The electricity grid of the future needs energy storage systems

In particular, battery storage has the potential to drive forward the energy transition and to contribute to increasing the flexibility of the electricity grid. One reason for this is that the technology is also 

becoming affordable for homeowners. To identify the opportunities and challenges associated with this technology, the Deutsche Energie-Agentur (dena), the German Energy Agency, has launched a study on the optimal use of storage facilities.

Storage systems

Energy storage for the flexible integration of renewable energy sources

Battery storage systems have the potential to play a key role in the storage of renewable energy. In a study, dena is investigating the opportunities the technology offers for various applications.

The expansion of renewable energy (RE) is a crucial component of the energy transition in Germany. According to the Federal Government's energy concept, renewable energy should account for 80 percent of electricity supply by the year 2050. The system integration of renewable energy sources, however, requires a high degree of flexibility. Serving as stepping stones for the implementation of the goals are innovative storage technologies which equalise the feeding-in of electricity from wind energy and photovoltaic systems, thereby making the fluctuating energy from sources such as wind and solar available at all times.

dena study investigates potential of battery storage

dena has launched a study on the topic of battery storage under the title of "Optimised use of battery storage for grid and market applications in power supply" (or dena Grid Flex Study for short).  This study investigates how storage facilities can contribute to increasing the flexibility of the electricity grid. One central aim of the dena Grid Flex Study is to find operational models which increase the economic potential of the storage facilities, while at the same time relieving the strain on the electricity grid.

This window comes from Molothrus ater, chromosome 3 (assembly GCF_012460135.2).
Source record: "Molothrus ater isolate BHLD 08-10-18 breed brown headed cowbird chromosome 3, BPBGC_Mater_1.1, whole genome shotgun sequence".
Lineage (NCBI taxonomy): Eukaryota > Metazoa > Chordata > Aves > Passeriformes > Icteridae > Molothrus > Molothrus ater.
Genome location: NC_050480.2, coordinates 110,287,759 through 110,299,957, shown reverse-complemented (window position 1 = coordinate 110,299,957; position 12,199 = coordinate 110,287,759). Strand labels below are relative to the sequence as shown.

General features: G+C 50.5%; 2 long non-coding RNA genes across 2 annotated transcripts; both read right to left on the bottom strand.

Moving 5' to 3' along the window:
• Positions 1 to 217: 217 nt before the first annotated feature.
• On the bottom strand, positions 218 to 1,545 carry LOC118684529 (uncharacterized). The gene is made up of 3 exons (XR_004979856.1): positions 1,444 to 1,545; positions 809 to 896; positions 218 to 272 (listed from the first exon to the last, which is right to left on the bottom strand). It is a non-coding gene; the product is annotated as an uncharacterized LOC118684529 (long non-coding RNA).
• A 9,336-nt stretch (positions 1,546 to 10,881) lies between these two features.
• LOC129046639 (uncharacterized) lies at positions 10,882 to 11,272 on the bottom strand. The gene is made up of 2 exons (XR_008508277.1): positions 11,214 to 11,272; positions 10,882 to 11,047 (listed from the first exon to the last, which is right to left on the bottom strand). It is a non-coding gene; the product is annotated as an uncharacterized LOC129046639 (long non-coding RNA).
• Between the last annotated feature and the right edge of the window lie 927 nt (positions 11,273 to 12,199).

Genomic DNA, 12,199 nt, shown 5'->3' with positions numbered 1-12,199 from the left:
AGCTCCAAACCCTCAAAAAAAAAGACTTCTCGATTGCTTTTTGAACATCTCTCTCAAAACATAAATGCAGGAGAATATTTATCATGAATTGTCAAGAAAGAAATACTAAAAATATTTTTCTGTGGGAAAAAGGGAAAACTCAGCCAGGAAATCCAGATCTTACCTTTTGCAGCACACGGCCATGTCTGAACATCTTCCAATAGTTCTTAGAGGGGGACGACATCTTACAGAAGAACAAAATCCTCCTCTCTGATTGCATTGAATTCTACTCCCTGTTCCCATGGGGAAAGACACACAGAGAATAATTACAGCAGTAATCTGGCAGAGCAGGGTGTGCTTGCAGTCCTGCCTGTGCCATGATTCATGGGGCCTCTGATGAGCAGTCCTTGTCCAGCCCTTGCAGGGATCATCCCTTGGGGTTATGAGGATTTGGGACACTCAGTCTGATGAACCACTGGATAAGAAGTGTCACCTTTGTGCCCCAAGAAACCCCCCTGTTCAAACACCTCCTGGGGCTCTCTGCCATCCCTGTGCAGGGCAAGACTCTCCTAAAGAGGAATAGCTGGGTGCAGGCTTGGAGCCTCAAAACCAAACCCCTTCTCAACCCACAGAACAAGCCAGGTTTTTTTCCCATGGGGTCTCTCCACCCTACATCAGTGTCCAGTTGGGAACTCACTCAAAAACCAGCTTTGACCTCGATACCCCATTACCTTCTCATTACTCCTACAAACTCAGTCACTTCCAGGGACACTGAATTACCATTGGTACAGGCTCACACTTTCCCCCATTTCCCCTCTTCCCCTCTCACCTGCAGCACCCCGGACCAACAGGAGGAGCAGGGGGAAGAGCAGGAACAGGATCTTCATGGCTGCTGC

This is all the more important because the use of energy storage facilities alone is generally not profitable. A purely market-oriented operation of storage facilities can increase the load on electricity grids as well as the need for expansion. The dena Grid Flex Study, which is being carried out in collaboration with major players from the energy industry, uses this issue as a starting point. Participants include grid operators, energy suppliers, system manufacturers, and providers of storage solutions. The results are expected in early 2017.

Our projects

dena Distribution Grid Study

The dena Distribution Grid Study is a detailed examination of the need for expansion and conversion in the German electricity distribution grids based on two alternative expansion scenarios for renewable energy sources. The results highlight a significant need for expansion of the high, medium and low voltage as well as the intermediate transformer levels by 2030.

Overview

  • Publication: December 2012
  • Partners of the study: 17 companies (with a focus on grid operation and energy supply)
  • Involvement of a board of expert advisers from ministries and associations
  • Agents: dena, Technical University of Dortmund / ef. Ruhr GmbH, Prof. Dr. Gert Brunekreeft

Grid Flex Study

In its “Grid Flex Study", dena is investigating how storage facilities can be used to increase flexibility in the electricity grid. The aim is to identify operating models for storage facilities that are economically viable and which reduce the load on the electricity grid.

Overview

  • Project start: February 2016
  • Study duration: 12 months (until the end of January 2017)
  • The partners in the study are 23 companies from various industries (grid operators, energy providers, plant engineers and providers of storage facility solutions)

Grid Study I and II

With the help of Grid Studies I and II, dena presents the measures which will allow the German electricity grid to meet the challenges of the future: through targeted grid expansion and at the same time optimising the existing energy infrastructure.

Overview

  • Grid Study I: released in February 2005
  • Grid Study I: 17 partners from the industry (grid and installation operators as well as their associations) as well as the Federal Ministry for Economic Affairs and Energy (BMWi) and the Federal Ministry for the Environment, Nature Conservation, Building and Nuclear Safety (BMUB)
  • Grid Study II: released in November 2010
  • Grid Study II: 14 partners from the industry (grid and installation operators as well as their associations) as well as the Federal Ministry for Economic Affairs and Energy (BMWi) and the Federal Ministry for the Environment, Nature Conservation, Building and Nuclear Safety (BMUB)